Buxton is a spa town in Derbyshire
. It has the highest elevation of any market town in England. Located close to the county boundary with Cheshire
to the west and Staffordshire
to the south, Buxton is described as "the gateway to the Peak District National Park".A municipal borough until 1974, Buxton was then merged with other localities including Glossop, lying primarily to the north, to form the local government district and borough of High Peak within the county of Derbyshire.Buxton is within the sphere of influence of Greater Manchester
due to its close proximity to the area.
Buxton is home to Poole
's Cavern, an extensive limestone cavern open to the public, and St Ann's Well, fed by the geothermal spring bottled and sold internationally by Buxton Mineral Water Company. Also in the town is the Buxton Opera House
, which hosts several music and theatre festivals each year. The Devonshire Campus of the University of Derby
is housed in one of the town's historic buildings.Buxton is twinned with two other towns: Oignies in France
and Bad Nauheim in Germany
The Romans developed a settlement known as Aquae Arnemetiae (or the spa of the goddess of the grove).The discovery of coins indicate the Romans were in Buxton throughout their occupation.
- The Crescent (1780–1784) was modelled on Bath's Royal Crescent by John Carr along with the neighbouring irregular octagon and colonnade of the Great Stables. The Crescent features a grand assembly room with a fine painted ceiling. The Crescent has been unoccupied for many years, but plans are in place for it to be converted into a hotel.
- The Devonshire Dome (1780–1789) was created from the Great Stables, converted in 1859 by Henry Currey, architect to the 7th Duke of Devonshire. It became the Devonshire Royal Hospital (now the Devonshire Campus of the University of Derby).
- Buxton Opera House was designed by Frank Matcham in 1903 and is the highest opera house in the country. Matcham was a prolific theatrical architect who designed several London theatres, including the London Palladium, the London Coliseum and the Hackney Empire. The opera house is attached to the Pavilion Gardens, Octagonal Hall (built in 1875) and the smaller Pavilion Arts Centre (see below). The Pavilion Gardens, designed by Edward Milner, contain 93,000 m sq of gardens and ponds and were opened in 1871. Opposite is an original Penfold octagonal post box.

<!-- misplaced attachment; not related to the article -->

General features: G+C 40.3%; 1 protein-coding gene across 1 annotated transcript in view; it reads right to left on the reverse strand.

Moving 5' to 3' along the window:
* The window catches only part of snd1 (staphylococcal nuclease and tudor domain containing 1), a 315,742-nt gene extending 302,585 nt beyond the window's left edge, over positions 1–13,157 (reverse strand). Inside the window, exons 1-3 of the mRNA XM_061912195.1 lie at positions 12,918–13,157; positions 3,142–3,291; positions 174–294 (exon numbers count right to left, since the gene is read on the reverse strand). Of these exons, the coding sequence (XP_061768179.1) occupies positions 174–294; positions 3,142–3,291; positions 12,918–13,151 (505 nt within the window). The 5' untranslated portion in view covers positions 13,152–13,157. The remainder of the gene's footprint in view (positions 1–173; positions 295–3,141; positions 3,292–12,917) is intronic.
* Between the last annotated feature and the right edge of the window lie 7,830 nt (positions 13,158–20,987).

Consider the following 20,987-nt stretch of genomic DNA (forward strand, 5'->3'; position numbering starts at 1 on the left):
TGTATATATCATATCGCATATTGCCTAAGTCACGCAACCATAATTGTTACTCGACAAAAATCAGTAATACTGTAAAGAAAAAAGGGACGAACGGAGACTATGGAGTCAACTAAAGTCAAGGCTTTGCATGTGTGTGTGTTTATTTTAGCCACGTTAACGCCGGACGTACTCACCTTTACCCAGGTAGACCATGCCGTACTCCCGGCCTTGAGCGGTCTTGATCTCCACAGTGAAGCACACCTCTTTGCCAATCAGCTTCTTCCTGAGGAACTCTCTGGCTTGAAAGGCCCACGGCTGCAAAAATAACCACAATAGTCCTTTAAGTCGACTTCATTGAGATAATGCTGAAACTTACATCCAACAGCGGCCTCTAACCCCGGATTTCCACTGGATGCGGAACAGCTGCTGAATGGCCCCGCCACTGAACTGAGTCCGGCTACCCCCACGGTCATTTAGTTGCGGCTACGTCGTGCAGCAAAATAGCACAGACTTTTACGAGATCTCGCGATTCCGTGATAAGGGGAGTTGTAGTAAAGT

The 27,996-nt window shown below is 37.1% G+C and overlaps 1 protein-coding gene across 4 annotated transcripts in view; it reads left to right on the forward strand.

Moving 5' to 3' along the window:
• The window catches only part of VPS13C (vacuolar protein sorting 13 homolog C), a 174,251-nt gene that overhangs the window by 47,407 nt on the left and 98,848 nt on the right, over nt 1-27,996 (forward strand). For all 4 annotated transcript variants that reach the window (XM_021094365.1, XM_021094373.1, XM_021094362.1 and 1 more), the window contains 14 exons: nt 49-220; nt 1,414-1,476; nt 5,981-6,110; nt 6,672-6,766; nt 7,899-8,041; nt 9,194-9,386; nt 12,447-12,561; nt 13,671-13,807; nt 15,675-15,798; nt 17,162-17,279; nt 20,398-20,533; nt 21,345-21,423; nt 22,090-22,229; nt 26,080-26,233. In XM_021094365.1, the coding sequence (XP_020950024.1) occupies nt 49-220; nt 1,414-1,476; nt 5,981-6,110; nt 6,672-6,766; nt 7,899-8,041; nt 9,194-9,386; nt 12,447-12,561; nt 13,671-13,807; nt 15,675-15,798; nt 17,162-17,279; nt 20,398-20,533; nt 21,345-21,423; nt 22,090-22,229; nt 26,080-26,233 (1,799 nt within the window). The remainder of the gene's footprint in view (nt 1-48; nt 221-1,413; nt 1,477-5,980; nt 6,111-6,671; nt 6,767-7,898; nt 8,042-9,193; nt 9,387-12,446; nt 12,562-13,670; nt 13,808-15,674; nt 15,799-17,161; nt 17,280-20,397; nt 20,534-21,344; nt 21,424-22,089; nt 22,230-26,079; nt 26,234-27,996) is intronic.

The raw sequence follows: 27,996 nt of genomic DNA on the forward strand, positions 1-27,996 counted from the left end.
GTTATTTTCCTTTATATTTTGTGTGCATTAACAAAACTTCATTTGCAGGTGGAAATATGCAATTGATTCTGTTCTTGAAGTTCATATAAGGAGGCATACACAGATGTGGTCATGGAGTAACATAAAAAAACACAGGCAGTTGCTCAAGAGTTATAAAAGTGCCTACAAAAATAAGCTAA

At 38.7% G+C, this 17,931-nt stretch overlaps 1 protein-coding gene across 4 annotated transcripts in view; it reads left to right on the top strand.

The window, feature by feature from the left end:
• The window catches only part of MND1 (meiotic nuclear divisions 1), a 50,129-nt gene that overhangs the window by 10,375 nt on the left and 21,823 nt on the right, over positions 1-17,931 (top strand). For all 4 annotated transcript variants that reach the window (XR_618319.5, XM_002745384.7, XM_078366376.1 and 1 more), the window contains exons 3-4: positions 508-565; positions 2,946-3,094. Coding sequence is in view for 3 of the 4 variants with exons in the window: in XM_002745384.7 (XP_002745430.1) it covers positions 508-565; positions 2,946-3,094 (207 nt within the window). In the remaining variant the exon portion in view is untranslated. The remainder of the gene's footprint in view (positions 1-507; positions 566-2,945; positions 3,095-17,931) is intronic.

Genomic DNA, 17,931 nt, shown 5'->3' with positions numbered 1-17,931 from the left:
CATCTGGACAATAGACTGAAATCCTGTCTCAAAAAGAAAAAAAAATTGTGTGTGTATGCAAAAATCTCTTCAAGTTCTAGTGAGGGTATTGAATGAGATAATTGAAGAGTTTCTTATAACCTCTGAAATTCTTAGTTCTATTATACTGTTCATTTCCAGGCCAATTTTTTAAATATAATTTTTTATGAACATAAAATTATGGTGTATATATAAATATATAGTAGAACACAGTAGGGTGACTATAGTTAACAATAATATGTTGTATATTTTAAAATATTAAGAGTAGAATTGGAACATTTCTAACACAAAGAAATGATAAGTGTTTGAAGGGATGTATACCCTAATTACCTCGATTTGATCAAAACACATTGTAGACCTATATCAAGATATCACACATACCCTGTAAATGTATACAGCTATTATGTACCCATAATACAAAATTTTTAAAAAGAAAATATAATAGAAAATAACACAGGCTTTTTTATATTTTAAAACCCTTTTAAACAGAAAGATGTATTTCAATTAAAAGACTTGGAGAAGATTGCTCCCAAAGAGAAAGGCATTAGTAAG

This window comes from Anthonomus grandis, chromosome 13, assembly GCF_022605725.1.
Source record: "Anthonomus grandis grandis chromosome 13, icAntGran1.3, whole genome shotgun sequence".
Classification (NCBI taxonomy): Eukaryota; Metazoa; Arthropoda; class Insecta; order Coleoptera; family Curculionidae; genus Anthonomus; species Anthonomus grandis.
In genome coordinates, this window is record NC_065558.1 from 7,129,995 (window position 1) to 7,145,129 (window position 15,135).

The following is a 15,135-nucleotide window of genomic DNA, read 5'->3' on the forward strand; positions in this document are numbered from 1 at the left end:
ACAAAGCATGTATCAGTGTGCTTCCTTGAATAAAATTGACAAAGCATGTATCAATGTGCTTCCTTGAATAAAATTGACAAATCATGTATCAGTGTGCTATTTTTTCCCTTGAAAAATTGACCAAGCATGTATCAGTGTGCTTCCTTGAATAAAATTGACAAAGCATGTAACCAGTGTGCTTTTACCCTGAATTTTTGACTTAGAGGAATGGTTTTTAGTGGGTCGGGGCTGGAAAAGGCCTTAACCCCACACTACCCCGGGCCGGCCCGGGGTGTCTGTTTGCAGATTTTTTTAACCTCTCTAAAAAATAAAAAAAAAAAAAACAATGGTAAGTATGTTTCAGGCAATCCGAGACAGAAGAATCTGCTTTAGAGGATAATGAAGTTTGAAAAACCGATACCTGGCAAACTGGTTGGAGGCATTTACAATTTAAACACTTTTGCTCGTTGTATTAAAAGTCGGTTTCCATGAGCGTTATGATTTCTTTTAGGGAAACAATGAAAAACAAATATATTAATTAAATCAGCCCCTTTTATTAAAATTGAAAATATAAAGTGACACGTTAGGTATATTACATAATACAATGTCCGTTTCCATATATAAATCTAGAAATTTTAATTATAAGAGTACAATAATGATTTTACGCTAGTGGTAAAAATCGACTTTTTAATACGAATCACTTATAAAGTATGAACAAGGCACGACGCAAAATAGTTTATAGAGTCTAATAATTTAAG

- Buxton railway station was designed by Joseph Paxton, who designed the layout of the Park Road circular estate. He is perhaps more famous for his design of the Crystal Palace in London.
- The Pavilion Gardens, by Jeffry Wyattville.
- The 122-room Palace Hotel, built in 1868, is a prominent feature of the Buxton skyline on the hill above the railway station. It was also designed by Currey.
- The Old Hall Hotel is one of the oldest buildings in Buxton. It was owned by the 6th Earl of Shrewsbury, George Talbot. He and his wife, Bess of Hardwick, were the "gaolers" of Mary, Queen of Scots. She came to Buxton several times to take the waters, the last time in 1584. The present building dates from 1670 and has a five-bay front with a Tuscan doorway.
The town is overlooked by two landmarks. Atop Grinlow Hill, 1,441 feet (439 m) above sea level, is Grinlow Tower (locally also called "Solomon's Temple"), a two-storey granite, crooked, crenelated folly built in 1834 by Solomon Mycock to provide work for the town's unemployed and restored in 1996 after a lengthy closure to the public. In the other direction, on Corbar Hill, 1,433 feet (437 m) above sea level, is Corbar Cross, a tall, wooden cross. Originally given to the Roman Catholic Church by the Duke of Devonshire in 1950 to commemorate Holy Year, it was replaced in the 1980s.
In 2010, during the visit of Pope Benedict XVI to the UK, it was cut down as a protest against a long history of child abuse at the Catholic St Williams School in Market Weighton, Yorkshire.The Buxton ecumenical group Churches Together organised several benefactors who replaced the cross with a smaller cross in May 2011.